The public sector union, Unison, has won a landmark court victory against the government regarding employment tribunal fees which were introduced back in July 2013. When the Employment Appeal Tribunal Fees Order 2013 came into force individuals were required to pay a fee when they lodged their claim at an Employment Tribunal (subject to limited exceptions). Individuals also had to pay an additional fee prior to any final hearing which would decide the matter.
What is the outcome of the employment tribunal fees case?
On 26 July 2017, in the case of R (on application of UNISON) v Lord Chancellor the Supreme Court unanimously ruled that the fees are unlawful and have the effect of preventing access to justice.
The Supreme Court also found that the requirement to pay fees was indirectly discriminatory in relation to sex discrimination claims. This is because such claims are made by a higher proportion of women and consequently it effected their ability to access justice.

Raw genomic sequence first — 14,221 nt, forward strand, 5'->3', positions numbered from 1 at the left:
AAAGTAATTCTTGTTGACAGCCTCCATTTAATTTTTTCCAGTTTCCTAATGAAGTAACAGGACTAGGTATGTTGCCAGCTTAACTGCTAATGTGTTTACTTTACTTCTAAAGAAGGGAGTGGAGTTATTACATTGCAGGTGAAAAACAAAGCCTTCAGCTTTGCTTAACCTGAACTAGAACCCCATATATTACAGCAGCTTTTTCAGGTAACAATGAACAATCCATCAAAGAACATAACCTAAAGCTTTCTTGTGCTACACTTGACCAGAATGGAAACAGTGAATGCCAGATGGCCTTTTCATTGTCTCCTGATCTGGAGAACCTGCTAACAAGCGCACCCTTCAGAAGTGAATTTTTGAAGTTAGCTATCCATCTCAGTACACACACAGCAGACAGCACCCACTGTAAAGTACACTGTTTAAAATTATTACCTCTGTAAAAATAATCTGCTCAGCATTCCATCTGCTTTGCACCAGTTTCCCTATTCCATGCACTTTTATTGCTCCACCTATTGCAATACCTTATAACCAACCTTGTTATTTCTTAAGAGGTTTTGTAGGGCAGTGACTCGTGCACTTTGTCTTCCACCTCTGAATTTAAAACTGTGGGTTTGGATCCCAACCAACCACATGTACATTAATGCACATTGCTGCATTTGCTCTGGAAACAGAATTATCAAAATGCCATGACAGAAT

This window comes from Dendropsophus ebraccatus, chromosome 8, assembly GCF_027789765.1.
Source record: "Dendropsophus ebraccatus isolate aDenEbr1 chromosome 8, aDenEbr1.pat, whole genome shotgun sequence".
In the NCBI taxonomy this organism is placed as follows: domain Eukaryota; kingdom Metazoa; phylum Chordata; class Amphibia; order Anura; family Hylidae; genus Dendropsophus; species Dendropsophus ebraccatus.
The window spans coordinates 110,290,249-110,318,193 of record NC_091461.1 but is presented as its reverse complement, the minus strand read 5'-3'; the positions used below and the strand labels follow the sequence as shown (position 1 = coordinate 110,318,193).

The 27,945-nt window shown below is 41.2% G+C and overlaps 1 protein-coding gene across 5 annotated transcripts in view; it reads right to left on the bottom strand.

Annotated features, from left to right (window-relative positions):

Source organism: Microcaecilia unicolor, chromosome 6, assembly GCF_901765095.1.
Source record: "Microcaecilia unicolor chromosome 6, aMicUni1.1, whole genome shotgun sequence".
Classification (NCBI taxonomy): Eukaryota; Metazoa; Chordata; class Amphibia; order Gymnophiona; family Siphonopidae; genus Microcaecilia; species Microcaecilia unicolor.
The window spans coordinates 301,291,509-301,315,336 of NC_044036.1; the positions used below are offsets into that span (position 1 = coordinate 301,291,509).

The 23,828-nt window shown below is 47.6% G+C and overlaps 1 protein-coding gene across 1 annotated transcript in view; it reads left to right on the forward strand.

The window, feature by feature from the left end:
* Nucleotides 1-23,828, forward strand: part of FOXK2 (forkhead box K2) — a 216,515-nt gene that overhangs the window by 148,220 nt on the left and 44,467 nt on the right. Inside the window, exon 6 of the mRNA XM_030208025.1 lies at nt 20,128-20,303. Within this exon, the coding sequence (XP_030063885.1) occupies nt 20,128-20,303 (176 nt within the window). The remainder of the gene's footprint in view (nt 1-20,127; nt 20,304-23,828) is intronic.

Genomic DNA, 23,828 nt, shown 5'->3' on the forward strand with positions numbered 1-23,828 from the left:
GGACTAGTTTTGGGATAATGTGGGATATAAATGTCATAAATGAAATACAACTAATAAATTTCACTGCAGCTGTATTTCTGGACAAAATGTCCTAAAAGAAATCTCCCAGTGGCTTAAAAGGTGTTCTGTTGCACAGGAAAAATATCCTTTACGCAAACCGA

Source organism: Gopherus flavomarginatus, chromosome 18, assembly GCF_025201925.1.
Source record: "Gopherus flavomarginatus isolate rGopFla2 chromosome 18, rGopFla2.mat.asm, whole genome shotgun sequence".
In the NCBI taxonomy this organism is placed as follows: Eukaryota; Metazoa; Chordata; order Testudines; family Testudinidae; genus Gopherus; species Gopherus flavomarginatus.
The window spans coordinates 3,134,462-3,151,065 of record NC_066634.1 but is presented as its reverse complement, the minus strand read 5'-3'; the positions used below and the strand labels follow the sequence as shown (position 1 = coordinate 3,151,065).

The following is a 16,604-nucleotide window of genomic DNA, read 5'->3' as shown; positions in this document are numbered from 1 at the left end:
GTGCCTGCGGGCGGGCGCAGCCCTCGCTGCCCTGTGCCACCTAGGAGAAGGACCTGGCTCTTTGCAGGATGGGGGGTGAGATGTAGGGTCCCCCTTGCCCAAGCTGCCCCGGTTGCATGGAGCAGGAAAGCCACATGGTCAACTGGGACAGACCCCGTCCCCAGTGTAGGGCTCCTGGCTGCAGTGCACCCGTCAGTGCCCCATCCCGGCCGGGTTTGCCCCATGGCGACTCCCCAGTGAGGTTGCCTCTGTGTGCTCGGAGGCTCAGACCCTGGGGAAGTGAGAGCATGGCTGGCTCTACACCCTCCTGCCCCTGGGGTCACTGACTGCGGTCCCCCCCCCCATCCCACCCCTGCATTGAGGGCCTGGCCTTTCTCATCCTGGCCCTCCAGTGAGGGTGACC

From 26 July 2017, the government is required to take immediate steps to stop charging the tribunal fees for making a claim in the Employment Tribunals (ET). In addition, the government will also now have to refund the thousands of people previously charged for claims they made in the ETs since the introduction of such fees. This is estimated to be in the region of £27 million.
One suggestion has been that the government might try and pass a statute for a more proportionate fee scheme. However, given that there is no clear majority in the government and the clear statistics on the impact that tribunal fees had on the ability of individuals to pursue their rights and justice, it is difficult to see how this legislation would get through Parliament in the near future.